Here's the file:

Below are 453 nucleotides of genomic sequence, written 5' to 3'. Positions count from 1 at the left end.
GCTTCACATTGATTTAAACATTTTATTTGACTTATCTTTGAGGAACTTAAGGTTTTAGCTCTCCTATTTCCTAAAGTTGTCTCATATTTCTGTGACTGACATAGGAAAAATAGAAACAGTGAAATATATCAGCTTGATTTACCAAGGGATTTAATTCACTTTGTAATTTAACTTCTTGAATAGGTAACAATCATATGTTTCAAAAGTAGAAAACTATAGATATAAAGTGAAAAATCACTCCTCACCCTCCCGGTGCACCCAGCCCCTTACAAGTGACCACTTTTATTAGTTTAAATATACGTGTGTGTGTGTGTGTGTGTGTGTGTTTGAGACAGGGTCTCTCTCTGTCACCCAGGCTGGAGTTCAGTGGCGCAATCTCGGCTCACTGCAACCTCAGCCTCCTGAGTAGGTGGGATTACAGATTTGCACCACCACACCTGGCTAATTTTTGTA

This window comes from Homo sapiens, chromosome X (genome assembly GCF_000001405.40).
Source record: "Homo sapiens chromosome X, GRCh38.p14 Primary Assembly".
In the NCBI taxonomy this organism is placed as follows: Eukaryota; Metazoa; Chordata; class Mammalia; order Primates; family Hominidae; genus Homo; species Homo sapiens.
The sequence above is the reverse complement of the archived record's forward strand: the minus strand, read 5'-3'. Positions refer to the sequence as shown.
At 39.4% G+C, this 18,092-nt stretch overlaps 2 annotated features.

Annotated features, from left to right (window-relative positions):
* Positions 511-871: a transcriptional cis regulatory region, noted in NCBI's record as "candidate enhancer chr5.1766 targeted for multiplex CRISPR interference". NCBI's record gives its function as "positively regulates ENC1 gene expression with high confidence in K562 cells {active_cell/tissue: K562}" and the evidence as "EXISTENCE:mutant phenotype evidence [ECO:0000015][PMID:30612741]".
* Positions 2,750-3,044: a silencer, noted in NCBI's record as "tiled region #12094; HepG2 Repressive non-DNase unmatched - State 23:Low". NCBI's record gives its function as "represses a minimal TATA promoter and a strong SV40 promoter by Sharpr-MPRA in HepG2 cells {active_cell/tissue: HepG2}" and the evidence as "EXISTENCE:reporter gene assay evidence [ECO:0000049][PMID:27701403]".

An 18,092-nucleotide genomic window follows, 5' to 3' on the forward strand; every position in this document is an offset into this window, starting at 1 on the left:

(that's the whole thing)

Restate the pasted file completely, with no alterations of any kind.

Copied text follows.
Below are 453 nucleotides of genomic sequence, written 5' to 3'. Positions count from 1 at the left end.
GCTTCACATTGATTTAAACATTTTATTTGACTTATCTTTGAGGAACTTAAGGTTTTAGCTCTCCTATTTCCTAAAGTTGTCTCATATTTCTGTGACTGACATAGGAAAAATAGAAACAGTGAAATATATCAGCTTGATTTACCAAGGGATTTAATTCACTTTGTAATTTAACTTCTTGAATAGGTAACAATCATATGTTTCAAAAGTAGAAAACTATAGATATAAAGTGAAAAATCACTCCTCACCCTCCCGGTGCACCCAGCCCCTTACAAGTGACCACTTTTATTAGTTTAAATATACGTGTGTGTGTGTGTGTGTGTGTGTGTTTGAGACAGGGTCTCTCTCTGTCACCCAGGCTGGAGTTCAGTGGCGCAATCTCGGCTCACTGCAACCTCAGCCTCCTGAGTAGGTGGGATTACAGATTTGCACCACCACACCTGGCTAATTTTTGTA

This window comes from Homo sapiens, chromosome X (genome assembly GCF_000001405.40).
Source record: "Homo sapiens chromosome X, GRCh38.p14 Primary Assembly".
In the NCBI taxonomy this organism is placed as follows: Eukaryota; Metazoa; Chordata; class Mammalia; order Primates; family Hominidae; genus Homo; species Homo sapiens.
The sequence above is the reverse complement of the archived record's forward strand: the minus strand, read 5'-3'. Positions refer to the sequence as shown.
At 39.4% G+C, this 18,092-nt stretch overlaps 2 annotated features.

Annotated features, from left to right (window-relative positions):
* Positions 511-871: a transcriptional cis regulatory region, noted in NCBI's record as "candidate enhancer chr5.1766 targeted for multiplex CRISPR interference". NCBI's record gives its function as "positively regulates ENC1 gene expression with high confidence in K562 cells {active_cell/tissue: K562}" and the evidence as "EXISTENCE:mutant phenotype evidence [ECO:0000015][PMID:30612741]".
* Positions 2,750-3,044: a silencer, noted in NCBI's record as "tiled region #12094; HepG2 Repressive non-DNase unmatched - State 23:Low". NCBI's record gives its function as "represses a minimal TATA promoter and a strong SV40 promoter by Sharpr-MPRA in HepG2 cells {active_cell/tissue: HepG2}" and the evidence as "EXISTENCE:reporter gene assay evidence [ECO:0000049][PMID:27701403]".

An 18,092-nucleotide genomic window follows, 5' to 3' on the forward strand; every position in this document is an offset into this window, starting at 1 on the left: